The opportunity may lure more businesses away from the well-known office towers and into Allied's aesthetically pleasing offices, complete with high ceilings and entranceway arches. Allied has refurbished these gems over the past few years, helping turn King Street West into a thriving community that is home to such companies as Cossette Communications. Upscale restaurants have also opened and the area's supper clubs are now popular destinations for weekend partiers.

As for Allied's bottom line, more space in 905 King means more profit. About 40,000 square feet should be ready for occupancy early this year. An additional 20,000 square feet will be available in late 2011 after a remaining tenant's long-term lease expires. The 60,000 square feet of space could generate as much as a 35-per-cent return on investment for Allied, according to analysts' estimates, because rent is expected to be $60 to $100 per square foot.

But Allied isn't the only firm that benefits from the telecom hubs. The data centres' tenants get floors fortified to hold heavy loads such as their expensive servers, plus backup power sufficient to double the normal usage - insurance against blackouts like the one that hit downtown Toronto last summer.

Ken Campbell, chief executive officer of Wind Mobile and a tenant of 151 Front, is impressed with these attributes, as well as the building's security and the controlled chaos of the "meet me" room. "It's the premier facility for co-location" in Canada, he says.

New condos and office towers going up during Toronto's development boom also benefit. Once completed, properties such as the 53-storey Ritz-Carlton and the 46-storey Festival Tower will have the fastest Internet connections possible because telcos will connect these towers directly to the hubs, rather than peripheral routing stations in the suburbs that slow data transmission.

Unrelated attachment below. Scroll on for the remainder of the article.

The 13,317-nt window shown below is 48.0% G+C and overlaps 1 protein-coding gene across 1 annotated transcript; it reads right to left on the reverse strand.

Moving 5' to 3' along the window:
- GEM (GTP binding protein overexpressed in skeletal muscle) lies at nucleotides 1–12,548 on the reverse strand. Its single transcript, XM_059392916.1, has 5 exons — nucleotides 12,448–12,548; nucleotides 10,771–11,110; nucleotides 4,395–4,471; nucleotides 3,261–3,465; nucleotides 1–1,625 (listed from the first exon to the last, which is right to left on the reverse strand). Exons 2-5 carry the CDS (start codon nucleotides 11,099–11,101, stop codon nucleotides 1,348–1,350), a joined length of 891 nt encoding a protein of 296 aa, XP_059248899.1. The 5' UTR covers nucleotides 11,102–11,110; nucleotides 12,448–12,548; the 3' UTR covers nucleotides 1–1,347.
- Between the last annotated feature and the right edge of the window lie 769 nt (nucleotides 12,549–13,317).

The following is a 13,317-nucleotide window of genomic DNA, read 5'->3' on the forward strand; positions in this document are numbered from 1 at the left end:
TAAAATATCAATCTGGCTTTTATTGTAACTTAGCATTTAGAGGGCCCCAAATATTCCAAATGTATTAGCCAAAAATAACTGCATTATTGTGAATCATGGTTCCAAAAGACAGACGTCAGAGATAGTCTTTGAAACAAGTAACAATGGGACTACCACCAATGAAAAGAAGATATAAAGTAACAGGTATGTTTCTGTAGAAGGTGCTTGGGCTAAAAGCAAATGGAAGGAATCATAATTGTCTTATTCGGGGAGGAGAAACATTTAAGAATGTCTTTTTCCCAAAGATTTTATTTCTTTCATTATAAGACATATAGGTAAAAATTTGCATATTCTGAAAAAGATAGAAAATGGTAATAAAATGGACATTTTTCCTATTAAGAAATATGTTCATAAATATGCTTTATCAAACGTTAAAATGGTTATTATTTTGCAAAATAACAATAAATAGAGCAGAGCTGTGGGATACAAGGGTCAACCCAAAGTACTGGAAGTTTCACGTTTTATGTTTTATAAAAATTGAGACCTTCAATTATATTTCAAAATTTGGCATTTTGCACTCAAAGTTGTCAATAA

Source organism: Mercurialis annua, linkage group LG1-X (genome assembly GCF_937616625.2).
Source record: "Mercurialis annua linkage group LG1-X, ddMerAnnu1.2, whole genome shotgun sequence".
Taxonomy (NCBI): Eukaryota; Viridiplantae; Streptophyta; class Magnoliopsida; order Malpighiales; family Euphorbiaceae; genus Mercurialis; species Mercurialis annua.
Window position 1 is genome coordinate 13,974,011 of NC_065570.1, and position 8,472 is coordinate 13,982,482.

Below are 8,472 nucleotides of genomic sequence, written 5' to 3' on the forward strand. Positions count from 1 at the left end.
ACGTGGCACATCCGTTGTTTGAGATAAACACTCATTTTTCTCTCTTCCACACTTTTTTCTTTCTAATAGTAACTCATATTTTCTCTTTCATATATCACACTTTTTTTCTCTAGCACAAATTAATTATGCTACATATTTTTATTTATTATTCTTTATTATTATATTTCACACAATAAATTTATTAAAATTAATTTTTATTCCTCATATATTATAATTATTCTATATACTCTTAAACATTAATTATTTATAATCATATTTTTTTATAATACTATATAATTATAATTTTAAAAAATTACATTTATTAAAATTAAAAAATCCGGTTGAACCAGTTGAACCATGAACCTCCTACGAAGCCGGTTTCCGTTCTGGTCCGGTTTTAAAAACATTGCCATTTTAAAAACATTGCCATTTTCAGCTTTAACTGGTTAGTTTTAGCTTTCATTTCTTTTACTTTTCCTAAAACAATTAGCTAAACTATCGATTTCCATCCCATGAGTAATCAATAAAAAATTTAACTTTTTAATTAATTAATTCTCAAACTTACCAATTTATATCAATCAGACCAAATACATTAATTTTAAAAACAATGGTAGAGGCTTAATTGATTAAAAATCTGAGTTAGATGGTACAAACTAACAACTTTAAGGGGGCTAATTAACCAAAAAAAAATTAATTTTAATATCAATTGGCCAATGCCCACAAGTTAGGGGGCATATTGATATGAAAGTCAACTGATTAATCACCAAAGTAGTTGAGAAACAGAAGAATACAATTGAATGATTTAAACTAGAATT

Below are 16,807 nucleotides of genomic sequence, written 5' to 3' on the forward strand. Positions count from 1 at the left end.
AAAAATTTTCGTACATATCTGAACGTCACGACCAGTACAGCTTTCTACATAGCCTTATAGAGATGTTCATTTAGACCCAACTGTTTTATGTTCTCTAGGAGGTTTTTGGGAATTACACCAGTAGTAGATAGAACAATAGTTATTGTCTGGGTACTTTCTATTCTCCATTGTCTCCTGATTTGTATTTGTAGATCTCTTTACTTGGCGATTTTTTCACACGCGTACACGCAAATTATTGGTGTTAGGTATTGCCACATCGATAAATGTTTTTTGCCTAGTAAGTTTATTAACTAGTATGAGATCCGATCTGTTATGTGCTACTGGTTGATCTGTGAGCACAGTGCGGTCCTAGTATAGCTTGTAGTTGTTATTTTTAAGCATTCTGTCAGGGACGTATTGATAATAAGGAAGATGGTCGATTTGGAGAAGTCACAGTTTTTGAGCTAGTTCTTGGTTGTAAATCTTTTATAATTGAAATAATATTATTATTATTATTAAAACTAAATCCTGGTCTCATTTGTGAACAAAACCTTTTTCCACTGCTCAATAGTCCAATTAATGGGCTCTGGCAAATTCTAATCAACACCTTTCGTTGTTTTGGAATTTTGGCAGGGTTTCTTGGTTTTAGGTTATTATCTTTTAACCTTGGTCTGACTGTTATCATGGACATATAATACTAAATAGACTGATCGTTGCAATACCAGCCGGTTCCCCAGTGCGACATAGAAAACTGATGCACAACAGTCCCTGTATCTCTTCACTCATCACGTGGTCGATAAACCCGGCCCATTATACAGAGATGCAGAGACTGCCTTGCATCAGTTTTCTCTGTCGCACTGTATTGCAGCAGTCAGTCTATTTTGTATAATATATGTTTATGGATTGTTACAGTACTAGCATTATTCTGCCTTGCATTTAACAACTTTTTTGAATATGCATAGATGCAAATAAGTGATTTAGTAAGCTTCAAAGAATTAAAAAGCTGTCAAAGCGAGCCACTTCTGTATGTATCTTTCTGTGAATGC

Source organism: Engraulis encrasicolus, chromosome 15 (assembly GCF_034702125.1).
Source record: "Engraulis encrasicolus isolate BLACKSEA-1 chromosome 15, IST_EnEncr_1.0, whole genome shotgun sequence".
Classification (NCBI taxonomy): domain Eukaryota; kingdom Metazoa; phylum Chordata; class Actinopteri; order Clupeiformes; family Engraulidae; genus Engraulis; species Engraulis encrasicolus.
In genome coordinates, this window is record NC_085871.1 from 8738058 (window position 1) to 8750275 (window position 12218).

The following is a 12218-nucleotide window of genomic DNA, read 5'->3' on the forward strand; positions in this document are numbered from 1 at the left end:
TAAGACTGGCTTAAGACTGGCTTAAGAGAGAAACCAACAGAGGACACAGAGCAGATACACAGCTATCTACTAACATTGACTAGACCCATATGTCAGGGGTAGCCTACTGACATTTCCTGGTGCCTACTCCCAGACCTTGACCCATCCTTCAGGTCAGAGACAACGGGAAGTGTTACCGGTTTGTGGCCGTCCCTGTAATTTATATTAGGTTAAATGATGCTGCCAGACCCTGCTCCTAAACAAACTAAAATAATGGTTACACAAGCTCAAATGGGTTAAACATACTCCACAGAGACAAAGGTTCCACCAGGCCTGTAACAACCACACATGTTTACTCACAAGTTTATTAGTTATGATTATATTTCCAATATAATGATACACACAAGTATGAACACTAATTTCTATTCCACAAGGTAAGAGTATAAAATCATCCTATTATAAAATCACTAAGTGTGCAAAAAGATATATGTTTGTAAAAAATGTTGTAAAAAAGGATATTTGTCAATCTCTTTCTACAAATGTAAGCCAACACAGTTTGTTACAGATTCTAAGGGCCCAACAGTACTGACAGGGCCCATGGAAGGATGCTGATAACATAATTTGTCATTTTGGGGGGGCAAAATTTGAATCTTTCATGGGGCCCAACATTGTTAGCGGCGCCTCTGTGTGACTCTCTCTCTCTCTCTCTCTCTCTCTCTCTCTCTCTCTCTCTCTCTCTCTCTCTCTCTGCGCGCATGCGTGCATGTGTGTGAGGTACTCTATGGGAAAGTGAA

These direct connections will enter through one of 151 Front's 25 fibre optic entry points, which branch off from the railway tracks south of the building. Historically, Canada's telecommunications network ran along the railroad, and the building's proximity to the tracks is the main reason 151 Front was first wired during construction in 1954.

Long before e-mail, building owner Canadian National/Canadian Pacific Telecommunications used 151 Front to facilitate Telex transmissions, whose wires ran along the railroad. Once the fax machine took over, however, the building's special attributes were no longer needed and it was used as regular commercial space.

However, previous owners Trizec Properties Inc. and Northam Realty Advisors Ltd. saw the building's potential. Trizec started upgrading it in 1997. In 2004, Northam bought 151 Front for $76-million and started its own upgrades, which helped to generate an almost 200-per-cent return when it sold the building to Allied.

The King Street property has a similar history because it was once the home of Netcom Canada, one of the country's first dial-up Internet service providers. After cable and high-speed Internet all but wiped out dial-up connections and Netcom was wrapped into AT&T Canada, the building was also used as regular commercial space.

When Northam put 151 Front up for sale in 2009, Mr. Emory enlisted the technical expertise of one of his tenants, engineer Vello Ehvert, who brought him up to speed on the building's potential and explained the shortage of server space downtown.

Although he helped Mr. Emory see the potential in 905 King, Mr. Ehvert says he was simply acting out of self-interest. "People say you can stick your server in India or South America," he says, but "servers aren't completely hands-off. I want my servers close to where I am so if there's a problem I can be there in five minutes."

He acknowledges that at first it seemed a bit strange to be advising a real estate company to solve this problem, but he changed his mind because "they're not selling you technology," he says. "They're selling you real estate designed for technology."